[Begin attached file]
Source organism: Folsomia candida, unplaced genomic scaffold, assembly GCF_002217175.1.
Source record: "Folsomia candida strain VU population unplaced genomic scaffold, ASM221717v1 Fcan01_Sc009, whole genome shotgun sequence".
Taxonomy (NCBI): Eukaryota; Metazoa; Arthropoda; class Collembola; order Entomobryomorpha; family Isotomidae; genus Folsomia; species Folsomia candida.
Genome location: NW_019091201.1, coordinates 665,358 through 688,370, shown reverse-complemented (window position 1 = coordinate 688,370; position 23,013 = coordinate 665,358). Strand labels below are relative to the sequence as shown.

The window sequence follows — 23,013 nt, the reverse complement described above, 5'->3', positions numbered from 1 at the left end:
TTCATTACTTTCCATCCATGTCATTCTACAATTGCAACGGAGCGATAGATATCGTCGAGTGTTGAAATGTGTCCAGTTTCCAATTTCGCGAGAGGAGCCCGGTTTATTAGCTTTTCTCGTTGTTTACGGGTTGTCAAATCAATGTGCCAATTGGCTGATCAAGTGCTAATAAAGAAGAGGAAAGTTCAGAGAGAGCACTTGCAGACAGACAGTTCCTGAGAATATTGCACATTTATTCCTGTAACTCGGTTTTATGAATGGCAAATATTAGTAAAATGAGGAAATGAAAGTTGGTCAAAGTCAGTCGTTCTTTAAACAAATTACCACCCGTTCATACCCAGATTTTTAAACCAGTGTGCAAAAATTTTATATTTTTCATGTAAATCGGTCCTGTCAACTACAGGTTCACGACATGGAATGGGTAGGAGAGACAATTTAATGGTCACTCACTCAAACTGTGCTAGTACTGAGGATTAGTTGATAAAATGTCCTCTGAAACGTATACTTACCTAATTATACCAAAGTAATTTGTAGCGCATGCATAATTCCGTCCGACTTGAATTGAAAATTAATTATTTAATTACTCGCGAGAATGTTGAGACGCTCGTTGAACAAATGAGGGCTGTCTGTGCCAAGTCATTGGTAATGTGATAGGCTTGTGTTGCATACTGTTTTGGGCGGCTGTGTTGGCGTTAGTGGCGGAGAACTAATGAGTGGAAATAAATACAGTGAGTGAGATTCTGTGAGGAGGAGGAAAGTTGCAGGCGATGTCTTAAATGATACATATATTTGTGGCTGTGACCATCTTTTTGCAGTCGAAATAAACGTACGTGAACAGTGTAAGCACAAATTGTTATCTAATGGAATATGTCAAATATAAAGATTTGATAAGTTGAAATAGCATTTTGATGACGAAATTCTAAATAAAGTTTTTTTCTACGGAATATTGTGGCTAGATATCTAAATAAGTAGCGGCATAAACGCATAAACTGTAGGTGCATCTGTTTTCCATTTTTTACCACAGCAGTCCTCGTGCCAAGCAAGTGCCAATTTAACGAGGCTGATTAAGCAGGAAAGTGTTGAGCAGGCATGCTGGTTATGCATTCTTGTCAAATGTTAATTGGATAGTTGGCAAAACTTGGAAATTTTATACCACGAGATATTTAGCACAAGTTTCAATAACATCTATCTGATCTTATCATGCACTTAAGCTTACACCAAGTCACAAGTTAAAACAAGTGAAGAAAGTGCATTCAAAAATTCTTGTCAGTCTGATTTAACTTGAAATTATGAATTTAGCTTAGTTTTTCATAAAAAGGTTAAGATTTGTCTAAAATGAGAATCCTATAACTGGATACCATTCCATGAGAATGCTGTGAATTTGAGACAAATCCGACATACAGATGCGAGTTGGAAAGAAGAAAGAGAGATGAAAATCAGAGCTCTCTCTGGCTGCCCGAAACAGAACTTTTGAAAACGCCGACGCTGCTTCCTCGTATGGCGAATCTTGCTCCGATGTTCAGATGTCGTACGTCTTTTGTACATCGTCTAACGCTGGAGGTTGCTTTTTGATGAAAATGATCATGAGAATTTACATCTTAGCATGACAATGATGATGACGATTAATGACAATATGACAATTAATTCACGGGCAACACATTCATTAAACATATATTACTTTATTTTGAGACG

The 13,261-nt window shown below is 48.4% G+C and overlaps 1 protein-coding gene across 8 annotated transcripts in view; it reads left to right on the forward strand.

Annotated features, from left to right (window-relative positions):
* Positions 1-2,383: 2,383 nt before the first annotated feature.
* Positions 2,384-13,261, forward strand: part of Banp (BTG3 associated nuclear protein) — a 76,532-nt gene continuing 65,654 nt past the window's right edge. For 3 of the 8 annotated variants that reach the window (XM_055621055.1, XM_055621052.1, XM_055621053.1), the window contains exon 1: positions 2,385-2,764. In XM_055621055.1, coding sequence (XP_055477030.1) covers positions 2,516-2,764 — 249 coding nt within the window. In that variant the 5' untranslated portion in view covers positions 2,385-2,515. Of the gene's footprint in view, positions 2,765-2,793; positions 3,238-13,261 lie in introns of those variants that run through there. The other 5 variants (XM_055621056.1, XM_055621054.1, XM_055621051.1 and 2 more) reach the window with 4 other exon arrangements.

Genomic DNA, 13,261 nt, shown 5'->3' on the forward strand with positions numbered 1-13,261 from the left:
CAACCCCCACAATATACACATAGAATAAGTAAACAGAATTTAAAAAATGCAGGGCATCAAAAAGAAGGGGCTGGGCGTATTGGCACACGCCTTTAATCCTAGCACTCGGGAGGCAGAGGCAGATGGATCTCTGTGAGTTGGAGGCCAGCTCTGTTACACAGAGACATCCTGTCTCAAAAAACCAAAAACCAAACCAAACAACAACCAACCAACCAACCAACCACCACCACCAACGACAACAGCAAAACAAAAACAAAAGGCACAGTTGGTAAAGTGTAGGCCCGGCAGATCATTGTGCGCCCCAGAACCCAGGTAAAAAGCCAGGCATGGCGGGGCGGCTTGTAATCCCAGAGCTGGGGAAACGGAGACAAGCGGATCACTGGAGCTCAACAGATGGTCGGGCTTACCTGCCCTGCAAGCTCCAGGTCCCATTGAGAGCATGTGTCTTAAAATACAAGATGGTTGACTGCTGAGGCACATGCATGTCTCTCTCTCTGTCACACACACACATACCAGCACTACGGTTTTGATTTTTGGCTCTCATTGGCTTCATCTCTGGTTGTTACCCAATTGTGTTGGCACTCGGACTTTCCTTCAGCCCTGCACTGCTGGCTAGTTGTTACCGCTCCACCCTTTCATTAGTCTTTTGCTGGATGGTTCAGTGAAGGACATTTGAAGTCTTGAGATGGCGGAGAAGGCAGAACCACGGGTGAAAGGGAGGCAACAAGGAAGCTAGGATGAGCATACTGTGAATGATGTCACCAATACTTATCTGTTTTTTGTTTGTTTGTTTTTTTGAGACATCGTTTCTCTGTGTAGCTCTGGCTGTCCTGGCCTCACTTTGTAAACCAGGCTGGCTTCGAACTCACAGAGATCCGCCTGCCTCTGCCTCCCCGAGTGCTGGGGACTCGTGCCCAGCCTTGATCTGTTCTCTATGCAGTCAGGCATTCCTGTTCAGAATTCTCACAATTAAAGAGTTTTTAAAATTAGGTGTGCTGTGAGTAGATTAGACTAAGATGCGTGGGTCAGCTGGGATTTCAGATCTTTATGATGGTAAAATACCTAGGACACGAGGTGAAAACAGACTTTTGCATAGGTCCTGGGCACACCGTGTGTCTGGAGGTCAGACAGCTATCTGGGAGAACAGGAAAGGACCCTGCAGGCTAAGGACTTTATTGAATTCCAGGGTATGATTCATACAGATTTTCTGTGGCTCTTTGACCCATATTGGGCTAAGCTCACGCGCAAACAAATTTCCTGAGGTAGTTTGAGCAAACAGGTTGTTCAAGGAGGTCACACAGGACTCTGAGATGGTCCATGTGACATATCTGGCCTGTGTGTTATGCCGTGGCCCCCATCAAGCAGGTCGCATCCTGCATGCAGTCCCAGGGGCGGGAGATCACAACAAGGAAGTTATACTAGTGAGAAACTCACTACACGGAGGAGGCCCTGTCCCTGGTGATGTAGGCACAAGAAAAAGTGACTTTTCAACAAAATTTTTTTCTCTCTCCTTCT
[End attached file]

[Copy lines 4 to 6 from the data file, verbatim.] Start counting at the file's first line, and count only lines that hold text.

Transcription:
Genome location: NW_019091201.1, coordinates 665,358 through 688,370, shown reverse-complemented (window position 1 = coordinate 688,370; position 23,013 = coordinate 665,358). Strand labels below are relative to the sequence as shown.

The window sequence follows — 23,013 nt, the reverse complement described above, 5'->3', positions numbered from 1 at the left end:
TTCATTACTTTCCATCCATGTCATTCTACAATTGCAACGGAGCGATAGATATCGTCGAGTGTTGAAATGTGTCCAGTTTCCAATTTCGCGAGAGGAGCCCGGTTTATTAGCTTTTCTCGTTGTTTACGGGTTGTCAAATCAATGTGCCAATTGGCTGATCAAGTGCTAATAAAGAAGAGGAAAGTTCAGAGAGAGCACTTGCAGACAGACAGTTCCTGAGAATATTGCACATTTATTCCTGTAACTCGGTTTTATGAATGGCAAATATTAGTAAAATGAGGAAATGAAAGTTGGTCAAAGTCAGTCGTTCTTTAAACAAATTACCACCCGTTCATACCCAGATTTTTAAACCAGTGTGCAAAAATTTTATATTTTTCATGTAAATCGGTCCTGTCAACTACAGGTTCACGACATGGAATGGGTAGGAGAGACAATTTAATGGTCACTCACTCAAACTGTGCTAGTACTGAGGATTAGTTGATAAAATGTCCTCTGAAACGTATACTTACCTAATTATACCAAAGTAATTTGTAGCGCATGCATAATTCCGTCCGACTTGAATTGAAAATTAATTATTTAATTACTCGCGAGAATGTTGAGACGCTCGTTGAACAAATGAGGGCTGTCTGTGCCAAGTCATTGGTAATGTGATAGGCTTGTGTTGCATACTGTTTTGGGCGGCTGTGTTGGCGTTAGTGGCGGAGAACTAATGAGTGGAAATAAATACAGTGAGTGAGATTCTGTGAGGAGGAGGAAAGTTGCAGGCGATGTCTTAAATGATACATATATTTGTGGCTGTGACCATCTTTTTGCAGTCGAAATAAACGTACGTGAACAGTGTAAGCACAAATTGTTATCTAATGGAATATGTCAAATATAAAGATTTGATAAGTTGAAATAGCATTTTGATGACGAAATTCTAAATAAAGTTTTTTTCTACGGAATATTGTGGCTAGATATCTAAATAAGTAGCGGCATAAACGCATAAACTGTAGGTGCATCTGTTTTCCATTTTTTACCACAGCAGTCCTCGTGCCAAGCAAGTGCCAATTTAACGAGGCTGATTAAGCAGGAAAGTGTTGAGCAGGCATGCTGGTTATGCATTCTTGTCAAATGTTAATTGGATAGTTGGCAAAACTTGGAAATTTTATACCACGAGATATTTAGCACAAGTTTCAATAACATCTATCTGATCTTATCATGCACTTAAGCTTACACCAAGTCACAAGTTAAAACAAGTGAAGAAAGTGCATTCAAAAATTCTTGTCAGTCTGATTTAACTTGAAATTATGAATTTAGCTTAGTTTTTCATAAAAAGGTTAAGATTTGTCTAAAATGAGAATCCTATAACTGGATACCATTCCATGAGAATGCTGTGAATTTGAGACAAATCCGACATACAGATGCGAGTTGGAAAGAAGAAAGAGAGATGAAAATCAGAGCTCTCTCTGGCTGCCCGAAACAGAACTTTTGAAAACGCCGACGCTGCTTCCTCGTATGGCGAATCTTGCTCCGATGTTCAGATGTCGTACGTCTTTTGTACATCGTCTAACGCTGGAGGTTGCTTTTTGATGAAAATGATCATGAGAATTTACATCTTAGCATGACAATGATGATGACGATTAATGACAATATGACAATTAATTCACGGGCAACACATTCATTAAACATATATTACTTTATTTTGAGACG